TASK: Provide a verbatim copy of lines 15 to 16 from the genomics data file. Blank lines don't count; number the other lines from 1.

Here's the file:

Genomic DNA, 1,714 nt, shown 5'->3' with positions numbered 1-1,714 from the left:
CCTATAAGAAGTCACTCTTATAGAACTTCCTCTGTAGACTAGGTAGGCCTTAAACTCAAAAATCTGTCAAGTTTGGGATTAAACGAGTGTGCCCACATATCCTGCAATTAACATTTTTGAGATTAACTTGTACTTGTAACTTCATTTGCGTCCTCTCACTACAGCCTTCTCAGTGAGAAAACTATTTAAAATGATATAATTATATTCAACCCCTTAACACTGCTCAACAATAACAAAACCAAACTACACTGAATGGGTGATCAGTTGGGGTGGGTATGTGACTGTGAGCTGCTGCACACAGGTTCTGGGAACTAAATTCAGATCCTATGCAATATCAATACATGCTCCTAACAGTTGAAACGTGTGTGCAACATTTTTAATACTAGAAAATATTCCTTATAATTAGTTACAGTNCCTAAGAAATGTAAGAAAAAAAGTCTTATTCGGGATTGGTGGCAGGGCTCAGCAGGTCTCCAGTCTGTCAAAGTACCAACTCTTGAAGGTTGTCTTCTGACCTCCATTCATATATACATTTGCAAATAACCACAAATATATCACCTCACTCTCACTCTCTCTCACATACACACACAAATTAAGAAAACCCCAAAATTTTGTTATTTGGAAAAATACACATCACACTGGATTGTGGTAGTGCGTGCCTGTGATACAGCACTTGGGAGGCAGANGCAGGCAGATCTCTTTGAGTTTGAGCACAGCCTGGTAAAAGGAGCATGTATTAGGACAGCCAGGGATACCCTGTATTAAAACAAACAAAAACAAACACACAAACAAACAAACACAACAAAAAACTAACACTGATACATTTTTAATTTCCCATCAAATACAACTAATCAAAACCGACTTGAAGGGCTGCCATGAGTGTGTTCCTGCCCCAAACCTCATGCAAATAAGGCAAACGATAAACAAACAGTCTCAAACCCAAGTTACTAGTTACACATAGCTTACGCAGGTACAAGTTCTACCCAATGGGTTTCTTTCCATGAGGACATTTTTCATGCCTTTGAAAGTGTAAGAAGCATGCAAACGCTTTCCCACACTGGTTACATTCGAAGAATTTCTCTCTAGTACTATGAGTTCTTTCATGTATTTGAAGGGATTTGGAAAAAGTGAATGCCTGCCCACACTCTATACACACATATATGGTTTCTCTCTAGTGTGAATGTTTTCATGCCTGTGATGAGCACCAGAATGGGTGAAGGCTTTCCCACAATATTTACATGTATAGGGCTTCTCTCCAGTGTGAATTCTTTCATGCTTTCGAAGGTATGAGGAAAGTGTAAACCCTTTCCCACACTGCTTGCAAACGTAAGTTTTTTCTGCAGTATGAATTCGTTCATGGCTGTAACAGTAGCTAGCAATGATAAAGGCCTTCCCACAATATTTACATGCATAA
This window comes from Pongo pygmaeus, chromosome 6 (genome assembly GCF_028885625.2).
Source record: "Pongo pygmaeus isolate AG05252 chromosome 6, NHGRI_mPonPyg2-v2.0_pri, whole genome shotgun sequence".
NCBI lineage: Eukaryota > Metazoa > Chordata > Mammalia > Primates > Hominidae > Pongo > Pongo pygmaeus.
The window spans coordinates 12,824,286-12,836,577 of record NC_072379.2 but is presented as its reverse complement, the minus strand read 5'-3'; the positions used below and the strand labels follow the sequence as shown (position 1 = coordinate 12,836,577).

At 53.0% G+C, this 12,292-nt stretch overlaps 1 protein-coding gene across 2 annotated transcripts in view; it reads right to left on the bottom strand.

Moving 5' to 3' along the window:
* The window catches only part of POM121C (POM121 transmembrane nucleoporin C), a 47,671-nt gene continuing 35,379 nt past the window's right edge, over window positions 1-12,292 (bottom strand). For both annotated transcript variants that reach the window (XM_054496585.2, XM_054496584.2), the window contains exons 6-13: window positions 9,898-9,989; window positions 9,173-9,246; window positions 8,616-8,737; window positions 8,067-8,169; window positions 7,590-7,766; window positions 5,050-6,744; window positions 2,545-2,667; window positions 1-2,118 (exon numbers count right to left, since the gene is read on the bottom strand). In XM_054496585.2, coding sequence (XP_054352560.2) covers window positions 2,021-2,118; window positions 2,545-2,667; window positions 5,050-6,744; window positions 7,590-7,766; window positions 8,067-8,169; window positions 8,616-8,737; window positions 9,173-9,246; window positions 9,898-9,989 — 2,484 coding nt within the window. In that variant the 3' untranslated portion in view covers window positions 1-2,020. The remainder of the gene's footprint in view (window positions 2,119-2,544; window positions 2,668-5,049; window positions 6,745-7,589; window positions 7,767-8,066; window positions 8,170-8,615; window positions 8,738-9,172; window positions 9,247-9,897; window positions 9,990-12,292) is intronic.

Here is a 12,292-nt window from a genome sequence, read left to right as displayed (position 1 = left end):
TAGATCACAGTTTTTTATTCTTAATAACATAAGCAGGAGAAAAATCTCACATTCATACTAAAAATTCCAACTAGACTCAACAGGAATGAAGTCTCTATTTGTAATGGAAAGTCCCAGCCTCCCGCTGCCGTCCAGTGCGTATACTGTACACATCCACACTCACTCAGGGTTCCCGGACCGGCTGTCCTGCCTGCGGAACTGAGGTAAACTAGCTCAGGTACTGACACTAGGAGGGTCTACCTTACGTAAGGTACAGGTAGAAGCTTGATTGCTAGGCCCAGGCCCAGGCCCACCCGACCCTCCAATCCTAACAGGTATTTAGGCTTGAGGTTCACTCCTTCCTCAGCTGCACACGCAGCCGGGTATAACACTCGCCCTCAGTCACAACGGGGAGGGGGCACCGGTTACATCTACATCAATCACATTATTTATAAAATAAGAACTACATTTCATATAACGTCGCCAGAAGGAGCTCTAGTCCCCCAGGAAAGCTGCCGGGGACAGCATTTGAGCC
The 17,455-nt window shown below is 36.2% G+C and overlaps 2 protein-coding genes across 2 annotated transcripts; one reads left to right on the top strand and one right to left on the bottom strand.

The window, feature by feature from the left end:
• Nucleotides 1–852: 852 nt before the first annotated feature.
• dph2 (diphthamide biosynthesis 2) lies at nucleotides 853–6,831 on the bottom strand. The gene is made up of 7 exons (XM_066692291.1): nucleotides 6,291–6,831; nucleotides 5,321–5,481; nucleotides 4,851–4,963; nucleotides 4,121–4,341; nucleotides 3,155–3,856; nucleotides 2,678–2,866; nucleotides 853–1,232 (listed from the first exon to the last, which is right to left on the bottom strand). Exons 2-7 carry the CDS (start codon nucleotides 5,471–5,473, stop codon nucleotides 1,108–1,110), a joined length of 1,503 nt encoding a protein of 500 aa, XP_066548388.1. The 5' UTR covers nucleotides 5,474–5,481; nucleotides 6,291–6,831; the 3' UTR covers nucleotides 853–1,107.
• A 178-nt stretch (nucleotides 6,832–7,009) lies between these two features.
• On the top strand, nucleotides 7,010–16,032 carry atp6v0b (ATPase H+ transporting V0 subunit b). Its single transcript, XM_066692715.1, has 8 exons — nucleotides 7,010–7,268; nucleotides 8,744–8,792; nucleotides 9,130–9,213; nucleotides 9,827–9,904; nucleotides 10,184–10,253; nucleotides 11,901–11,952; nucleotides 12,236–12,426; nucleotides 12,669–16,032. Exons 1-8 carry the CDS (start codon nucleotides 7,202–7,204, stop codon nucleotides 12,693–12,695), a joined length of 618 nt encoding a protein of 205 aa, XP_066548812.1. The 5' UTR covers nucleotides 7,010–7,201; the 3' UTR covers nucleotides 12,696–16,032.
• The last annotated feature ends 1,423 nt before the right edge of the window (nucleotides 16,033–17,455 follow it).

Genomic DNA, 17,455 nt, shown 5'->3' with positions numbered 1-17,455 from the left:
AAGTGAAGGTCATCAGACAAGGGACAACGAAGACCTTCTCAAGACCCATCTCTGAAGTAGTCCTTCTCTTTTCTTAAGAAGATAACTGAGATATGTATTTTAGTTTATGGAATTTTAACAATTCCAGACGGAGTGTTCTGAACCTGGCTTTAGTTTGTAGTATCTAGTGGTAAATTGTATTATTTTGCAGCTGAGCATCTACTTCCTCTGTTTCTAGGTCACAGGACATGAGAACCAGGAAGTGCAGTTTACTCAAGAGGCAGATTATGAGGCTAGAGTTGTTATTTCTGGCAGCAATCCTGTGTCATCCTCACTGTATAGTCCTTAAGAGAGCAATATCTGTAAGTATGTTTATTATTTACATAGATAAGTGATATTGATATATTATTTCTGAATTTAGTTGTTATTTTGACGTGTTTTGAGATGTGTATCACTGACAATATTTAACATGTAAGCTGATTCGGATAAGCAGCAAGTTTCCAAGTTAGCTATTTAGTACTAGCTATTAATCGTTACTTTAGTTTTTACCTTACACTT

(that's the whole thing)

• dph2 (diphthamide biosynthesis 2) lies at nucleotides 853–6,831 on the bottom strand. The gene is made up of 7 exons (XM_066692291.1): nucleotides 6,291–6,831; nucleotides 5,321–5,481; nucleotides 4,851–4,963; nucleotides 4,121–4,341; nucleotides 3,155–3,856; nucleotides 2,678–2,866; nucleotides 853–1,232 (listed from the first exon to the last, which is right to left on the bottom strand). Exons 2-7 carry the CDS (start codon nucleotides 5,471–5,473, stop codon nucleotides 1,108–1,110), a joined length of 1,503 nt encoding a protein of 500 aa, XP_066548388.1. The 5' UTR covers nucleotides 5,474–5,481; nucleotides 6,291–6,831; the 3' UTR covers nucleotides 853–1,107.
• A 178-nt stretch (nucleotides 6,832–7,009) lies between these two features.